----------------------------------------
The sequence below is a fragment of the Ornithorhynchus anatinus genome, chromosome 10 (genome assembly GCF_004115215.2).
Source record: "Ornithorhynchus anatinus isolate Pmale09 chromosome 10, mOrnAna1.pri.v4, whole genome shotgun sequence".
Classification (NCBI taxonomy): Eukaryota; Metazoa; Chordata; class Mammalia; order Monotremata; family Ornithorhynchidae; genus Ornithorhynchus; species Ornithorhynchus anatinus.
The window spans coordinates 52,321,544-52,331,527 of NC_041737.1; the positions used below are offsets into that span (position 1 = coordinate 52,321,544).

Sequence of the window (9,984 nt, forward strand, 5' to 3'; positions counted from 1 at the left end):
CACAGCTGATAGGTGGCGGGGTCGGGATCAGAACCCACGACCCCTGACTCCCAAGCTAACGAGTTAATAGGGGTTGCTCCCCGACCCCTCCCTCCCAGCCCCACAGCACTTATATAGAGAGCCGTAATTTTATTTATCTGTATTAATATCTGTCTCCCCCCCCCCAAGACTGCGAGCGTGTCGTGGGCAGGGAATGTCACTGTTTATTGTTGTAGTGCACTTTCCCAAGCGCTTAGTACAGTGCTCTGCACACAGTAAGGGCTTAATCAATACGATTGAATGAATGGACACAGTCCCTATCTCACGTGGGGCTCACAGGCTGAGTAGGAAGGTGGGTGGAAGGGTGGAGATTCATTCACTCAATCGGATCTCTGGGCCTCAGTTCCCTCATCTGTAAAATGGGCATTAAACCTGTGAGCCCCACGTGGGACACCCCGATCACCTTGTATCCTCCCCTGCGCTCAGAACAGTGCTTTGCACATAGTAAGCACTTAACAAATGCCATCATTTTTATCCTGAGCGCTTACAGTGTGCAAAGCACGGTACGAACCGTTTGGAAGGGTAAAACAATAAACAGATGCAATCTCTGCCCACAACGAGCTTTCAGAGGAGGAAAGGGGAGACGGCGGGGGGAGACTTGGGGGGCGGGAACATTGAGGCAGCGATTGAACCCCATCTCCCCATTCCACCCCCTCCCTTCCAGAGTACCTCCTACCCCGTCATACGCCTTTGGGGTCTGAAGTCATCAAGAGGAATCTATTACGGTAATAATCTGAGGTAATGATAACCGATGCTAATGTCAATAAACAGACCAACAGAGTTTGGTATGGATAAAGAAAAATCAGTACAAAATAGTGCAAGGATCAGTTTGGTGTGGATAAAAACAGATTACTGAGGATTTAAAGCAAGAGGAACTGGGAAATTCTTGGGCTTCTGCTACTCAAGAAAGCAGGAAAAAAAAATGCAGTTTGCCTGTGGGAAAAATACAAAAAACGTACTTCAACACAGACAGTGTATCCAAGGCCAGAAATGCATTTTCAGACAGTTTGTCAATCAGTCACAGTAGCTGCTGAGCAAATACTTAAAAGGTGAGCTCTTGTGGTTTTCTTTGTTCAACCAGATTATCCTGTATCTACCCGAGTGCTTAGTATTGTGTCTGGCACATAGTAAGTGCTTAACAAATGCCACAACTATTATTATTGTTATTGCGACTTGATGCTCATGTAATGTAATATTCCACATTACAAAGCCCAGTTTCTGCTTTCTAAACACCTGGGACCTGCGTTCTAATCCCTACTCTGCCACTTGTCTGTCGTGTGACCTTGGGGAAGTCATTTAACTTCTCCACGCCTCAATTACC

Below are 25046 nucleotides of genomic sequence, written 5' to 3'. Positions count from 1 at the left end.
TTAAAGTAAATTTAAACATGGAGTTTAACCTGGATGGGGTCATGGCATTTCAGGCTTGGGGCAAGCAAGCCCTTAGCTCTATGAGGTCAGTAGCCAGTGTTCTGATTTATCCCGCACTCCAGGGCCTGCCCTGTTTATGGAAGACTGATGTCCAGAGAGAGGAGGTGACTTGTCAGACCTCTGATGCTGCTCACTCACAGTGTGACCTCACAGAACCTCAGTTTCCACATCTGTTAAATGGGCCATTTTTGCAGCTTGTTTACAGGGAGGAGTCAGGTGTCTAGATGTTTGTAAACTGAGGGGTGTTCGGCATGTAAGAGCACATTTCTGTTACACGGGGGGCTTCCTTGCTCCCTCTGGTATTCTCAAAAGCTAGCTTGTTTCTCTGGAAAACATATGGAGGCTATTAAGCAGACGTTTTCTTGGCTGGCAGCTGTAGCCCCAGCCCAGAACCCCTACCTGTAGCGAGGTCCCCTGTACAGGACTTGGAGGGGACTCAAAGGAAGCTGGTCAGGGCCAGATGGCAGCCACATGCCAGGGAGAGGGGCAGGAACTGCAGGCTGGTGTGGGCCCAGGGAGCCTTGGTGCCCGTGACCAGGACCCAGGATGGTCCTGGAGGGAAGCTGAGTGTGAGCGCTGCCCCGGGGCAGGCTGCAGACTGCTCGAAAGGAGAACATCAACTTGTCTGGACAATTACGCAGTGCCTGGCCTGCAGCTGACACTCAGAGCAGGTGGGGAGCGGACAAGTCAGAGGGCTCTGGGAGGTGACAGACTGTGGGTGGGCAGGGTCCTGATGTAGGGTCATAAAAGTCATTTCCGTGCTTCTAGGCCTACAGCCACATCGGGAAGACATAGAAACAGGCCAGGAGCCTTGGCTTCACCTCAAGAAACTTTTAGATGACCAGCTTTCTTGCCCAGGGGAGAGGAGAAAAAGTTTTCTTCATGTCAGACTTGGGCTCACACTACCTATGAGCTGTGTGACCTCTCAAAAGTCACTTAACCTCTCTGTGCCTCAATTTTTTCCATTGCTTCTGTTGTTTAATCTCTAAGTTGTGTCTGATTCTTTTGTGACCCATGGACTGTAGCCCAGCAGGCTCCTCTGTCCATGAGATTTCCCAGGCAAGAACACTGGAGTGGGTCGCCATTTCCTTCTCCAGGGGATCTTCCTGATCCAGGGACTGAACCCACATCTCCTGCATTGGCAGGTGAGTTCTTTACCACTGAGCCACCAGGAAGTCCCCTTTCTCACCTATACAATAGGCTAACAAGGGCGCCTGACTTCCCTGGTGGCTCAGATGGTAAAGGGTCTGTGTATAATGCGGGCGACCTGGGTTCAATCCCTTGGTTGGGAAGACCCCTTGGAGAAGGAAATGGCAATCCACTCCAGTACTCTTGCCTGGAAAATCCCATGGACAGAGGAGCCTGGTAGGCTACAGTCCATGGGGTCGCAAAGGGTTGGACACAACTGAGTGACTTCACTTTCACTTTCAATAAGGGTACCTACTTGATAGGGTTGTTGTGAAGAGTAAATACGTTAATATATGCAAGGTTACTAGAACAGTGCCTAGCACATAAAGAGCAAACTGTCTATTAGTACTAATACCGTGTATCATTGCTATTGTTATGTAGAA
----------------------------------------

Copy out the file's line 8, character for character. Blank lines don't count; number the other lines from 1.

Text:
TTAAAGTAAATTTAAACATGGAGTTTAACCTGGATGGGGTCATGGCATTTCAGGCTTGGGGCAAGCAAGCCCTTAGCTCTATGAGGTCAGTAGCCAGTGTTCTGATTTATCCCGCACTCCAGGGCCTGCCCTGTTTATGGAAGACTGATGTCCAGAGAGAGGAGGTGACTTGTCAGACCTCTGATGCTGCTCACTCACAGTGTGACCTCACAGAACCTCAGTTTCCACATCTGTTAAATGGGCCATTTTTGCAGCTTGTTTACAGGGAGGAGTCAGGTGTCTAGATGTTTGTAAACTGAGGGGTGTTCGGCATGTAAGAGCACATTTCTGTTACACGGGGGGCTTCCTTGCTCCCTCTGGTATTCTCAAAAGCTAGCTTGTTTCTCTGGAAAACATATGGAGGCTATTAAGCAGACGTTTTCTTGGCTGGCAGCTGTAGCCCCAGCCCAGAACCCCTACCTGTAGCGAGGTCCCCTGTACAGGACTTGGAGGGGACTCAAAGGAAGCTGGTCAGGGCCAGATGGCAGCCACATGCCAGGGAGAGGGGCAGGAACTGCAGGCTGGTGTGGGCCCAGGGAGCCTTGGTGCCCGTGACCAGGACCCAGGATGGTCCTGGAGGGAAGCTGAGTGTGAGCGCTGCCCCGGGGCAGGCTGCAGACTGCTCGAAAGGAGAACATCAACTTGTCTGGACAATTACGCAGTGCCTGGCCTGCAGCTGACACTCAGAGCAGGTGGGGAGCGGACAAGTCAGAGGGCTCTGGGAGGTGACAGACTGTGGGTGGGCAGGGTCCTGATGTAGGGTCATAAAAGTCATTTCCGTGCTTCTAGGCCTACAGCCACATCGGGAAGACATAGAAACAGGCCAGGAGCCTTGGCTTCACCTCAAGAAACTTTTAGATGACCAGCTTTCTTGCCCAGGGGAGAGGAGAAAAAGTTTTCTTCATGTCAGACTTGGGCTCACACTACCTATGAGCTGTGTGACCTCTCAAAAGTCACTTAACCTCTCTGTGCCTCAATTTTTTCCATTGCTTCTGTTGTTTAATCTCTAAGTTGTGTCTGATTCTTTTGTGACCCATGGACTGTAGCCCAGCAGGCTCCTCTGTCCATGAGATTTCCCAGGCAAGAACACTGGAGTGGGTCGCCATTTCCTTCTCCAGGGGATCTTCCTGATCCAGGGACTGAACCCACATCTCCTGCATTGGCAGGTGAGTTCTTTACCACTGAGCCACCAGGAAGTCCCCTTTCTCACCTATACAATAGGCTAACAAGGGCGCCTGACTTCCCTGGTGGCTCAGATGGTAAAGGGTCTGTGTATAATGCGGGCGACCTGGGTTCAATCCCTTGGTTGGGAAGACCCCTTGGAGAAGGAAATGGCAATCCACTCCAGTACTCTTGCCTGGAAAATCCCATGGACAGAGGAGCCTGGTAGGCTACAGTCCATGGGGTCGCAAAGGGTTGGACACAACTGAGTGACTTCACTTTCACTTTCAATAAGGGTACCTACTTGATAGGGTTGTTGTGAAGAGTAAATACGTTAATATATGCAAGGTTACTAGAACAGTGCCTAGCACATAAAGAGCAAACTGTCTATTAGTACTAATACCGTGTATCATTGCTATTGTTATGTAGAA